FIÚK - BOYS
FrenÁk’s perpetual piece – which is the mixture of contemporary dance and acrobatic elements – discusses the essence of the social aspect of being man, and analyses it with ruthless honesty. The fragile balance between the characters reveals lust for power, weakness, narcissism, competitiveness, and humiliation. The stereotypical articulation of masculinity and femininity reflects the constructed social order.
He probes male sexuality through its different aspects: its origins, as well as its subconscious sources. With his aerial choreography, he opens the door of the cage and lets the beasts of our subconscious roam free. Using dark humour, sharp irony and aggression as tools, BOYS illustrates the emotional flatness and the cliché that rule the relationships of the modern man.
FrenÁk’s choreography shows cinematographic, almost theatrical dimensions in its conception: it is the expression of his intuitive knowledge of human functions. The rope is a body part, shelter, gallows, life and death, up and down…
The BOYS has a direct connection to the deeper layers of our subconscious, but it can be viewed as a cruel case study on modern society. The BOYS makes us laugh, but it is also a horrifying, yet captivating piece on men and boys.
The performance is not recommended for audiences under the age of 18.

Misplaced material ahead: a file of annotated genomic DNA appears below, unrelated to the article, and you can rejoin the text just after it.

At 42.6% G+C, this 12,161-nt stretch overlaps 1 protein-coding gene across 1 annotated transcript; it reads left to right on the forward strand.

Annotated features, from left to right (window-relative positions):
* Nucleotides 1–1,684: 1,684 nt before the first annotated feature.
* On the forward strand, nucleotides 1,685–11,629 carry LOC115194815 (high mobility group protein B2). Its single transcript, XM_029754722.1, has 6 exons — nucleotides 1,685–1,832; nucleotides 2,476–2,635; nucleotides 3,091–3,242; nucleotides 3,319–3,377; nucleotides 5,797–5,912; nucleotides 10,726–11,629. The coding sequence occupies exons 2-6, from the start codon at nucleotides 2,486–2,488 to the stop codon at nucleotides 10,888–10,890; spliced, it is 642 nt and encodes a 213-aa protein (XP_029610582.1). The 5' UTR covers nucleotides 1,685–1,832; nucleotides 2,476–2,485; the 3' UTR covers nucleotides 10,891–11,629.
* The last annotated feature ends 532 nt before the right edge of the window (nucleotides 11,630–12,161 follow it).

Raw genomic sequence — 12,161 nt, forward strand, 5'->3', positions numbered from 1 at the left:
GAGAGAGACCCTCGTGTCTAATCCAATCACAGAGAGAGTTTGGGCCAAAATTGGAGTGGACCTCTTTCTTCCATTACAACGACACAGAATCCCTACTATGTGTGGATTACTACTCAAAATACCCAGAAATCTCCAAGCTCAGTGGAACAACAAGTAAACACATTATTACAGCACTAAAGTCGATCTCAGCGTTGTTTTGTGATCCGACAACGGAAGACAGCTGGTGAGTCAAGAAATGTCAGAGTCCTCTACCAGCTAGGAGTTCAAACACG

Viktor Frányó, Eoin Mac Donncha, Milán Maurer, Anibal dos Santos, Máté Váth
Choreography and concept
The trio of ropes hanging down into the playing area opens up a vertical dimension: they free us from our earth-bound existence and show the way to an unattainable reality. The men are doing their best to get to the top; they drag themselves upwards, they lounge and soar once they think they are high enough; it is all about the timeless human dream.
Feminine and masculine at the same time, its courage is to be envied, but also childishly shy, and radiates enormous energy, however, extremely vulnerable as well. Gorgeous bodies and chiselled scenes. BOYS is not outdated, it’s youthful, fresh, energetic, and relevant. And it’s a huge success.
I can’t help being amazed and surprised by the choreographies of Pál Frenák, who has been building his work consistently on eroticism and the use of body, and has
been exploring how the body can become an icon immediately. The social background is always just a concept, there is no propaganda, just pure dance, the aggressive, explosive, colliding, daring kind.
Szilvia Artner 'Sisso'